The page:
This may be the illusion that people are operating under but let me restate that it is an illusion, a lie. If you want to know what someone is committed to all you have to do is look at what they have.

If a person is miserable then they are committed to misery. If a person is in a struggling relationship then they are committed to being in a struggling relationship.

If a person lives in clutter and chaos then that’s what they are committed to. All the rest is a lie!

I’m having this conversation with you without judgment. This is not good or bad, it just is. It’s all about genetic coding and pattern recognition. We are genetically coded to recognize what can hurt us and to avoid. We are coded to save time in our response by recognizing patterns and responding well before we are conscious of the threat.

Our five plus million year’s evolution has us coded for survival, not prosperity. Any trait that favors survival, thus the passing of our genes is copied and passed on.

Consider these numbers. It has been estimated that we have 100 billion brain cells, each capable of tens of thousands of interactions with other neurons. We are bombarded with 100 billion bits of information per second. Of this we pay attention to only 2000 bits of which seven can make it into our short term memory and we can take action on only one input at a time.

Humans have a very limited perceptual capacity. We can see only certain wavelengths of light whereas other species can see frequencies that are beyond our abilities. Same with sound, hearing and all of our senses. Since we have such a limited capacity evolution has taken our small bandwidth of perceptual ability and dedicated it to seeing danger. We are predisposed to be negative and see what can hurt us, not opportunities.

I can put what motivates all of us into one phrase;

All human performance is the avoidance of pain or the seeking of comfort.

This is what dictates what makes it into our bandwidth of awareness. We are coded to see danger. Our brain is designed to recognize the highest level of perceived pain and then compel us to avoid.

So what does this mean to you on a daily basis?

It means that you will have a difficult time having your actions match your intentions. I’ll assume that you have a business plan for next year. You have your goals, objectives, and activities that you need to accomplish to reach those goals.

Now you plan for the next seven days. Before you can take an action your brain searches like a computer for any link of those actions to pain. When you find the link to pain, and you will, your brain compels you to avoid and then you justify the avoidance with rationalization and you never know that you are doing this. You think that the truth is you were just too busy!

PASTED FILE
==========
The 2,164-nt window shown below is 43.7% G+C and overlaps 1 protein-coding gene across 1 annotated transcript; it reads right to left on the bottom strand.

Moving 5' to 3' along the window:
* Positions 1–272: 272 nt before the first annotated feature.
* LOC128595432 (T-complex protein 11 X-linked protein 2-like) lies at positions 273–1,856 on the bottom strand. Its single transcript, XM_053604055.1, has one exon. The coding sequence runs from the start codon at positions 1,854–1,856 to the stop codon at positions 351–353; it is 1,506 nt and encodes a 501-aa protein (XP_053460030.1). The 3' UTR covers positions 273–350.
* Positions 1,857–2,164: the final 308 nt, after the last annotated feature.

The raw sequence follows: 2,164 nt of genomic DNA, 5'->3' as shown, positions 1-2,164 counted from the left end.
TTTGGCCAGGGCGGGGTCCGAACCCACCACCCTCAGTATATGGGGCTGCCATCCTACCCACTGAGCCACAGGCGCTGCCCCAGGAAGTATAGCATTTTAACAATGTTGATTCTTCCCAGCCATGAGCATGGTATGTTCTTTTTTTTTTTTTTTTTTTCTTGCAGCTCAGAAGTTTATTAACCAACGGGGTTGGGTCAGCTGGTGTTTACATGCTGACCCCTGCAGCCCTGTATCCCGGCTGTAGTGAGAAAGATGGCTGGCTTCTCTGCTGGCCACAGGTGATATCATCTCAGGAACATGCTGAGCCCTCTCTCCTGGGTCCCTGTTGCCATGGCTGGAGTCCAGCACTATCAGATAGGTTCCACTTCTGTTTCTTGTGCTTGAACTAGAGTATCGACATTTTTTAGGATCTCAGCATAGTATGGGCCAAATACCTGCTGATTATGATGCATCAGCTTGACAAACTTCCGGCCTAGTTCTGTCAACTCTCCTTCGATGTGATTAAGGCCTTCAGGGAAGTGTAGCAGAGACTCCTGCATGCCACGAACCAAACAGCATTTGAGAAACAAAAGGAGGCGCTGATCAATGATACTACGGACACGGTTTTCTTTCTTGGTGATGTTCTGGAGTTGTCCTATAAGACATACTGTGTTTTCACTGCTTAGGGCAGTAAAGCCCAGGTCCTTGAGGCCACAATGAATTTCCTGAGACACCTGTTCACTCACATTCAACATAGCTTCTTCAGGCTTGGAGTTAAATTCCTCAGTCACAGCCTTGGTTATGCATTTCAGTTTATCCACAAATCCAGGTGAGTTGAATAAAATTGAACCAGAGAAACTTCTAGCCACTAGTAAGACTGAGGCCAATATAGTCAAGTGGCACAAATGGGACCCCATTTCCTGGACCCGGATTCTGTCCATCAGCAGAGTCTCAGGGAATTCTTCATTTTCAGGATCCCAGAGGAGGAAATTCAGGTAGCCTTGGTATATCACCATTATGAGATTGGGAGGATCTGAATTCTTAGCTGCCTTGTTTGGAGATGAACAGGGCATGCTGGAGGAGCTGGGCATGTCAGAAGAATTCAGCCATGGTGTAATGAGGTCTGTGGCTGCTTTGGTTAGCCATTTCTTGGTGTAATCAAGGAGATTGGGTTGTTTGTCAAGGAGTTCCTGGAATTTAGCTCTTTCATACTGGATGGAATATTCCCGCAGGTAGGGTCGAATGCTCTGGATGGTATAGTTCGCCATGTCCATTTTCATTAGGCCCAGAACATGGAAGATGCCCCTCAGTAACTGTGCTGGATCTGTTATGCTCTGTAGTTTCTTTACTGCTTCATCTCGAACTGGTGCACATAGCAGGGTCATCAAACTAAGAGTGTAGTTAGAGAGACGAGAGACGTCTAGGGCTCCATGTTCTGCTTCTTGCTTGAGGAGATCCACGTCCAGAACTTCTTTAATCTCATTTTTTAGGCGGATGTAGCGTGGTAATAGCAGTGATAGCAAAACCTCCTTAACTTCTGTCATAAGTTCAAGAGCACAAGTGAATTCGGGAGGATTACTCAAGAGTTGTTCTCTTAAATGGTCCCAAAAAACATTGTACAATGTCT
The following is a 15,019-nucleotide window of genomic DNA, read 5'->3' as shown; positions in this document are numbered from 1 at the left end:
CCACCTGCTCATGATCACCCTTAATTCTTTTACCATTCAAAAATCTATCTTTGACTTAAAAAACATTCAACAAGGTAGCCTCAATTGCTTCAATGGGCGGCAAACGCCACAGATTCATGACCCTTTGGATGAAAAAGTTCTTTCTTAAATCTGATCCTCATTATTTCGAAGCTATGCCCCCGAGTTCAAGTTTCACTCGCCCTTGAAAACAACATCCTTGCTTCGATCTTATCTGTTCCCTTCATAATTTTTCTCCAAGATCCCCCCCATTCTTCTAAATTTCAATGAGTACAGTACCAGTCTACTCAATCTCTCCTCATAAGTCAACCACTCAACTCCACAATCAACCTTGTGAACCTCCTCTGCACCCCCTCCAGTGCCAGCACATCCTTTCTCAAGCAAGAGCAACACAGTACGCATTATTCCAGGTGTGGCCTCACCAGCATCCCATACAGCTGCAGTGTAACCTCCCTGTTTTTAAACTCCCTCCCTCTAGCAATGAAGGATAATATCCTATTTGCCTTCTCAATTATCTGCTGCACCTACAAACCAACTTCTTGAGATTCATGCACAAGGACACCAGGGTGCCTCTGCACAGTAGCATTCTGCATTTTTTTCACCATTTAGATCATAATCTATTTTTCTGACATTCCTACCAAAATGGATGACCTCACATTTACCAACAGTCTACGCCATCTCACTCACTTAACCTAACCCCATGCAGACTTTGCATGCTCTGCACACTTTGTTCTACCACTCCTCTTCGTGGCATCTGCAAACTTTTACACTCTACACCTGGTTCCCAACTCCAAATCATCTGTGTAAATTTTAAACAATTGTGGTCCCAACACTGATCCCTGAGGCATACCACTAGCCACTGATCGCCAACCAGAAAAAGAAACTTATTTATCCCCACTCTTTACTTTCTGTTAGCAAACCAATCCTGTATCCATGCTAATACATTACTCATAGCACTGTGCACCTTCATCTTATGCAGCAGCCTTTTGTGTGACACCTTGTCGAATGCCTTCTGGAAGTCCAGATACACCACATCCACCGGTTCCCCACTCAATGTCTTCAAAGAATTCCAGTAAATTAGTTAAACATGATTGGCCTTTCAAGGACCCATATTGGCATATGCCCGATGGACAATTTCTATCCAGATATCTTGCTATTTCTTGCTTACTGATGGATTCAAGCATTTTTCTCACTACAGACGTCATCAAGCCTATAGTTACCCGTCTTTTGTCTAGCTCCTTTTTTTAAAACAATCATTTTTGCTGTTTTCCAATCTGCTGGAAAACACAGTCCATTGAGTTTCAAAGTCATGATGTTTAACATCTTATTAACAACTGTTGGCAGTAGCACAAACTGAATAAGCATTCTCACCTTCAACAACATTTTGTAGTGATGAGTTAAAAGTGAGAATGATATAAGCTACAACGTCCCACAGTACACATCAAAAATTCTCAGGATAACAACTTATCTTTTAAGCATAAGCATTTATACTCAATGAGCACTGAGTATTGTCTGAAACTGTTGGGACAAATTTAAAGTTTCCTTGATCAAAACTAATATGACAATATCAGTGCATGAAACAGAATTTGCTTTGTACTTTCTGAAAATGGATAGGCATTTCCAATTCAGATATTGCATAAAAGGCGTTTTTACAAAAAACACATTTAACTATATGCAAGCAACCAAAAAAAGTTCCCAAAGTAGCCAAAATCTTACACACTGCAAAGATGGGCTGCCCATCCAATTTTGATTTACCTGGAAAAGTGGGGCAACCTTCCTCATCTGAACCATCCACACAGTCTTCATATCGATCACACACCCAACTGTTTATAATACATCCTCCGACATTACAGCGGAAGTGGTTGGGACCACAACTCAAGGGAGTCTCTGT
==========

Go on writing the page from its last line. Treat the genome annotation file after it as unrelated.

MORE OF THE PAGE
Do dogs love bones?

No, they love MEAT but they settle for bones. We are all avoidance machines. We avoid making prospecting calls, calling on potential high net worth house holds, developing strategic alliances with attorneys and other financial experts all in the name of being too busy.

The reality is that we are settling for mediocrity because of human nature’s limitations. Make not mistake about it, we are all driven to avoid pain and seek comfort.

You can not fight this human genetic coding. All you can do is surrender to it and use it to your advantage. Here’s how.

Identify one activity that you give your word that you will do by the end of the week. This should be an activity that you are capable of doing. It must be realistic. It should also be an activity that you most likely would resist tacking action on and would not do without some special treatment.

Now let’s leverage human nature. Since we know that our genetic coding is to recognize the highest level of perceived pain and avoid it, let’s leverage this by placing a higher pain on the activity.

For example, imagine that your commitment is to call a wealthy individual who is on the board of the city hospital foundation along with you. This person knows who you are, what you do yet is not a client.

Your brain searches this activity and links it to being very dangerous. That’s right; being rejected or embarrassed is viewed as dangerous. You are therefore compelled to avoid this dangerous activity and then you justify with rationalization.

This is the way that it should be unless there is an intervention.

Let’s change your approach. Send someone an email that you will call this person by the end of the week and if you don’t you will pay them $100. Send it to me; I’ll hold you accountable for $100! (

Now your brain acts in this manner. The outer cortex is the executive thinking area and it contemplates making the call to this person. Immediately there is a connection to the hypothalamus (memory of past experiences) where you search for any past experiences of prospecting and danger. You find an example of great rejection and there is a shot of excitement in the limbic area of the brain referred to as the limbic system or more specifically a structure called the amygdale. This is the emotional area of the brain and it creates this tremendous non-conscious command to avoid. This is called a cortical limbic loop.